My Problem With the “Strong Female Character”

Alright, I am going to be honest here, I hate the term “strong female character.” I find it almost insulting and here’s why: Why does a female have to be “strong?” Why can’t she just be a female character without the empowering adjective as part of the description? WHY?

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In my third post, I applauded how the representation of women on television has shifted dramatically in recent years and I still stand by that statement. HOWEVER, I think the “strong female character” trope has a negative connotation that shouldn’t exist. The New York Times described the “strong female character” as a robotic, unemotional women that choose their career over love. And as outtake.net points out, we are essentially turning the “strong female character” into a man by having women be the hero and save the day. Even the word “strong” is usually associated with men.

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And since we are on the subject, another thing that bothers me about the “strong female character” is that for most, something in their past made them embody the trope. Take Mellie Grant from ABC’s Scandal, she is a complex character that weaves between callous and scorned so effortlessly it’s scary. As the show goes on, the audience learns that Mellie was raped by her husband’s father. According to Entertainment Weekly, having female characters be raped is a common thread on television, occurring not just on Scandal, but on Game of Thrones with Sansa and Downton Abbey with Anna Bates. It’s not fair that the reason a female character is considered strong is because she was pinned under a man.

What is ironic about this whole “strong female character” is that in trying to make a female character “strong,” writers make them bland by refusing to show moments of weakness. Invulnerable and emotionless is uninteresting, Bustle.com says and I agree with them. There has to be a combination of strength and weakness to make a character worth watching, regardless of gender.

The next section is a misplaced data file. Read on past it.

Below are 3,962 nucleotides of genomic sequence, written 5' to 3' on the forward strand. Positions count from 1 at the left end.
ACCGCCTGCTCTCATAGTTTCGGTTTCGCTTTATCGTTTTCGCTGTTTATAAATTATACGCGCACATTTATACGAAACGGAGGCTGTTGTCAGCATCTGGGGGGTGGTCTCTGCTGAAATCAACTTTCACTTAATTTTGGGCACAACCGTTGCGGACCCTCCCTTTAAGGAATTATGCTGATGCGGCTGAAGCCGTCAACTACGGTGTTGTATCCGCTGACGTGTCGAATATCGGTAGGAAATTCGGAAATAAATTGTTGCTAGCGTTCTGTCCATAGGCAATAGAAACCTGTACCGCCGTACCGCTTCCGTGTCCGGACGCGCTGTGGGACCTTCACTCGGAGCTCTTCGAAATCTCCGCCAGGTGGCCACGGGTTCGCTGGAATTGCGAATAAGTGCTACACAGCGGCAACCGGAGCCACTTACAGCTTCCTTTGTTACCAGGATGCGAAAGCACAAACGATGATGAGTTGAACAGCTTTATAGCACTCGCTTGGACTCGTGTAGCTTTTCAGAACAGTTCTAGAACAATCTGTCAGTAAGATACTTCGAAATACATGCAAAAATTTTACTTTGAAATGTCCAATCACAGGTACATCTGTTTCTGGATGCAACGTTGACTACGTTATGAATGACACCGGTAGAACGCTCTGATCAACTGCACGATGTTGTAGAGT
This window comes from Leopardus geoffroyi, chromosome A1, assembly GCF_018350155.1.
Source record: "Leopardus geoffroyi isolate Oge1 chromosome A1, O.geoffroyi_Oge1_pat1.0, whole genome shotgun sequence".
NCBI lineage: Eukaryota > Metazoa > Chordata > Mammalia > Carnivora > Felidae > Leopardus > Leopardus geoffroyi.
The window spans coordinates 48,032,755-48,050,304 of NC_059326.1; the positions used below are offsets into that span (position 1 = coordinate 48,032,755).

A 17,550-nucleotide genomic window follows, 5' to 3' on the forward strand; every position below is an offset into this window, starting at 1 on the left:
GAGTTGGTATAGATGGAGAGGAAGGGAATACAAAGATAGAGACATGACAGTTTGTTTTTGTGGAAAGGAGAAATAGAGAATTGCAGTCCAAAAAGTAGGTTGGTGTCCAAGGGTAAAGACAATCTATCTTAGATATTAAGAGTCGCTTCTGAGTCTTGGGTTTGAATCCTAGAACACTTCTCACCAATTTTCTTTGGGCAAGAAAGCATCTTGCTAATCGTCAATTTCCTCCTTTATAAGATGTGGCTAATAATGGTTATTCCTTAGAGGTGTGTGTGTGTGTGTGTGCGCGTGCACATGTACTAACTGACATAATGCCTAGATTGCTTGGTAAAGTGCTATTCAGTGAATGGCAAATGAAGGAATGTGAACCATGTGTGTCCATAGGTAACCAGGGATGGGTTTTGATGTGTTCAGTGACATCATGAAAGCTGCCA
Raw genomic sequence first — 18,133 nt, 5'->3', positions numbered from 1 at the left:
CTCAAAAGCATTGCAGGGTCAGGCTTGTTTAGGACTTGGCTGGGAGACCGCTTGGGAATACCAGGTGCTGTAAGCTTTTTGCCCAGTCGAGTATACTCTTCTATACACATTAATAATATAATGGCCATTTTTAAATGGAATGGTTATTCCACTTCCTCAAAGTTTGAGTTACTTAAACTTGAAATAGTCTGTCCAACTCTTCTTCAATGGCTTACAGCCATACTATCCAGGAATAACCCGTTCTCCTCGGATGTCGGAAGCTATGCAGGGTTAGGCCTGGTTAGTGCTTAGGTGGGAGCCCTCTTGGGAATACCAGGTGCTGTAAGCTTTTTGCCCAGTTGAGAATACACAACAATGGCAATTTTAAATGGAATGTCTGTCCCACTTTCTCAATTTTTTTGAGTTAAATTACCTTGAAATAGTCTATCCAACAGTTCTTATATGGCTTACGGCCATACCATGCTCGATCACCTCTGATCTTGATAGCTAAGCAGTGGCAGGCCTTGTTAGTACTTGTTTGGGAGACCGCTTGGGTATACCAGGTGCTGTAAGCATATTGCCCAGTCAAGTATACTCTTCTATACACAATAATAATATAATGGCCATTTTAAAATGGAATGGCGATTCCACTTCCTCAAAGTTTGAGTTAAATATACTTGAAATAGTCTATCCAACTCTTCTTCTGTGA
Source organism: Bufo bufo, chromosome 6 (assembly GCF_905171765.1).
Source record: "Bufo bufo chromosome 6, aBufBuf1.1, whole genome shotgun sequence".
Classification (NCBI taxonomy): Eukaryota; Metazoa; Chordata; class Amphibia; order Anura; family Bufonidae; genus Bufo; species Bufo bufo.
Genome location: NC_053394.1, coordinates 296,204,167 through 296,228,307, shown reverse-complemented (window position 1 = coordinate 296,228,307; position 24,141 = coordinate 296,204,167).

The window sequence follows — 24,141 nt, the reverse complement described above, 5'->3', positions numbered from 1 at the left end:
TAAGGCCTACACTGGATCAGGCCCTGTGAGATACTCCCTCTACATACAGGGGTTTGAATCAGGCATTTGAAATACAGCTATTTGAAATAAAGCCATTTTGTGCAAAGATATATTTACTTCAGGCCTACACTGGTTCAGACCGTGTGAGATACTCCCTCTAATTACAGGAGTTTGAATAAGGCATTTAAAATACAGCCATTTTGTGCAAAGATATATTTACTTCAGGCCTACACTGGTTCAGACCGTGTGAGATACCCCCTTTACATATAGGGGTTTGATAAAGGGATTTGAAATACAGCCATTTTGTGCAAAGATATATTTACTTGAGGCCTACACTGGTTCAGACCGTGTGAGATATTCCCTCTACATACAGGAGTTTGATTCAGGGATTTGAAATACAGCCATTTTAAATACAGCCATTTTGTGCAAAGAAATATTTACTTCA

The term “strong female character” doesn’t sound that ridiculous until you apply it to men. Have you ever heard of a “strong male character?” I haven’t and most likely, you haven’t either because it doesn’t exist. Men are simply written as men, so why can’t women have the same respect?

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2 thoughts on “My Problem With the “Strong Female Character”

  1. Technically the strong male characters, a term i have heard used, do have something in their past which turned them into what they are.
    Oliver Queen witnessed his father’s suicide, lost Shado, and spent 5 years on the island.
    Barry Allen watched his mother get killed and his father wrongfully imprisoned.
    Castle witnessed a murder as a child.
    Booth victim of child abuse by his father.
    House abused by his father.
    Morgan molested by a coach.
    Nick on Grimm lost his parents as a child.

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  2. Really interesting topic, and I agree. It’s insulting and problematic to imply that a woman needs to sacrifice her femininity to be ‘strong’ or valuable. There are many types of strength, and a woman doesn’t necessarily need to shoot guns and beat up bad guys to prove herself a valid character. Intelligence, loyalty, wit, bravery; they’re all strengths as well.

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